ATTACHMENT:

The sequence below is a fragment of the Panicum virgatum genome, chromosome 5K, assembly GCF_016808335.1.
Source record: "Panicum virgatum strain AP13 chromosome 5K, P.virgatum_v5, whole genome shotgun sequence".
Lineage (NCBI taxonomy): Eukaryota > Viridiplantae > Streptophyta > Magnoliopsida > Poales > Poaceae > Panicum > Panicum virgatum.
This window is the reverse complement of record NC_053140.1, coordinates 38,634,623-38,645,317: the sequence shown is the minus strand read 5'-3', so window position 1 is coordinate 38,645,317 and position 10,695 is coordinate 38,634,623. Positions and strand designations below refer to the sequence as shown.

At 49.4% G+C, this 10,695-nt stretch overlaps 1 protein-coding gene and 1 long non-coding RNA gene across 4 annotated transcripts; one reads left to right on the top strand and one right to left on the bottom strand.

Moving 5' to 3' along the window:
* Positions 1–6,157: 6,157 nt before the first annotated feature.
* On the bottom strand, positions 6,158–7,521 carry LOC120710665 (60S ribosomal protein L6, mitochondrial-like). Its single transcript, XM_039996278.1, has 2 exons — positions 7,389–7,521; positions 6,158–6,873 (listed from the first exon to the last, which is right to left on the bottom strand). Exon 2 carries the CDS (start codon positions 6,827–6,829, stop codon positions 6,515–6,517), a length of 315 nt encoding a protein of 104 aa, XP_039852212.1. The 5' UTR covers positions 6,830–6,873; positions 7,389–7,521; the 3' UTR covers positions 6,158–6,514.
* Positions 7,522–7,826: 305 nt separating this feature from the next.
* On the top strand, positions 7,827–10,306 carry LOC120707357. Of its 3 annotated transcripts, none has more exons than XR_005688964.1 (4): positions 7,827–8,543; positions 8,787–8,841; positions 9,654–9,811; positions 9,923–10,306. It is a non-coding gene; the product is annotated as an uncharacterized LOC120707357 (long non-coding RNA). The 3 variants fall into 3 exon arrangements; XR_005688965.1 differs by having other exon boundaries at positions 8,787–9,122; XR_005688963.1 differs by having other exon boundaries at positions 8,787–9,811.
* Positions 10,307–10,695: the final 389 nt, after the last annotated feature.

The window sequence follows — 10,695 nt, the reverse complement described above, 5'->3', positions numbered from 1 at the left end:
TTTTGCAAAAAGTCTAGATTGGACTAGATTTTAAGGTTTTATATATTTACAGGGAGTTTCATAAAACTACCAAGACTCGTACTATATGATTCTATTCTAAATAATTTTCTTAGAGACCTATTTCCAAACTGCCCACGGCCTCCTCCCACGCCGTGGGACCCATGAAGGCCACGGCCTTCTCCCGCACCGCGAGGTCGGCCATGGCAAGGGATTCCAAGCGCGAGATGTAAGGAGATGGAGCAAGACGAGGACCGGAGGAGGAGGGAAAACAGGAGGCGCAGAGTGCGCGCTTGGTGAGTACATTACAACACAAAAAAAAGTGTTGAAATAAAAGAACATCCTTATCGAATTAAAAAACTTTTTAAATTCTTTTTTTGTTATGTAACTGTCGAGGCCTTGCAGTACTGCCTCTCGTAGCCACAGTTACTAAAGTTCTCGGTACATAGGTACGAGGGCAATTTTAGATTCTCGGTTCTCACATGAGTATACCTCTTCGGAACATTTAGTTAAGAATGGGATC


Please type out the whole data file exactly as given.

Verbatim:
The sequence below is a fragment of the Panicum virgatum genome, chromosome 5K, assembly GCF_016808335.1.
Source record: "Panicum virgatum strain AP13 chromosome 5K, P.virgatum_v5, whole genome shotgun sequence".
Lineage (NCBI taxonomy): Eukaryota > Viridiplantae > Streptophyta > Magnoliopsida > Poales > Poaceae > Panicum > Panicum virgatum.
This window is the reverse complement of record NC_053140.1, coordinates 38,634,623-38,645,317: the sequence shown is the minus strand read 5'-3', so window position 1 is coordinate 38,645,317 and position 10,695 is coordinate 38,634,623. Positions and strand designations below refer to the sequence as shown.

At 49.4% G+C, this 10,695-nt stretch overlaps 1 protein-coding gene and 1 long non-coding RNA gene across 4 annotated transcripts; one reads left to right on the top strand and one right to left on the bottom strand.

Moving 5' to 3' along the window:
* Positions 1–6,157: 6,157 nt before the first annotated feature.
* On the bottom strand, positions 6,158–7,521 carry LOC120710665 (60S ribosomal protein L6, mitochondrial-like). Its single transcript, XM_039996278.1, has 2 exons — positions 7,389–7,521; positions 6,158–6,873 (listed from the first exon to the last, which is right to left on the bottom strand). Exon 2 carries the CDS (start codon positions 6,827–6,829, stop codon positions 6,515–6,517), a length of 315 nt encoding a protein of 104 aa, XP_039852212.1. The 5' UTR covers positions 6,830–6,873; positions 7,389–7,521; the 3' UTR covers positions 6,158–6,514.
* Positions 7,522–7,826: 305 nt separating this feature from the next.
* On the top strand, positions 7,827–10,306 carry LOC120707357. Of its 3 annotated transcripts, none has more exons than XR_005688964.1 (4): positions 7,827–8,543; positions 8,787–8,841; positions 9,654–9,811; positions 9,923–10,306. It is a non-coding gene; the product is annotated as an uncharacterized LOC120707357 (long non-coding RNA). The 3 variants fall into 3 exon arrangements; XR_005688965.1 differs by having other exon boundaries at positions 8,787–9,122; XR_005688963.1 differs by having other exon boundaries at positions 8,787–9,811.
* Positions 10,307–10,695: the final 389 nt, after the last annotated feature.

The window sequence follows — 10,695 nt, the reverse complement described above, 5'->3', positions numbered from 1 at the left end:
TTTTGCAAAAAGTCTAGATTGGACTAGATTTTAAGGTTTTATATATTTACAGGGAGTTTCATAAAACTACCAAGACTCGTACTATATGATTCTATTCTAAATAATTTTCTTAGAGACCTATTTCCAAACTGCCCACGGCCTCCTCCCACGCCGTGGGACCCATGAAGGCCACGGCCTTCTCCCGCACCGCGAGGTCGGCCATGGCAAGGGATTCCAAGCGCGAGATGTAAGGAGATGGAGCAAGACGAGGACCGGAGGAGGAGGGAAAACAGGAGGCGCAGAGTGCGCGCTTGGTGAGTACATTACAACACAAAAAAAAGTGTTGAAATAAAAGAACATCCTTATCGAATTAAAAAACTTTTTAAATTCTTTTTTTGTTATGTAACTGTCGAGGCCTTGCAGTACTGCCTCTCGTAGCCACAGTTACTAAAGTTCTCGGTACATAGGTACGAGGGCAATTTTAGATTCTCGGTTCTCACATGAGTATACCTCTTCGGAACATTTAGTTAAGAATGGGATC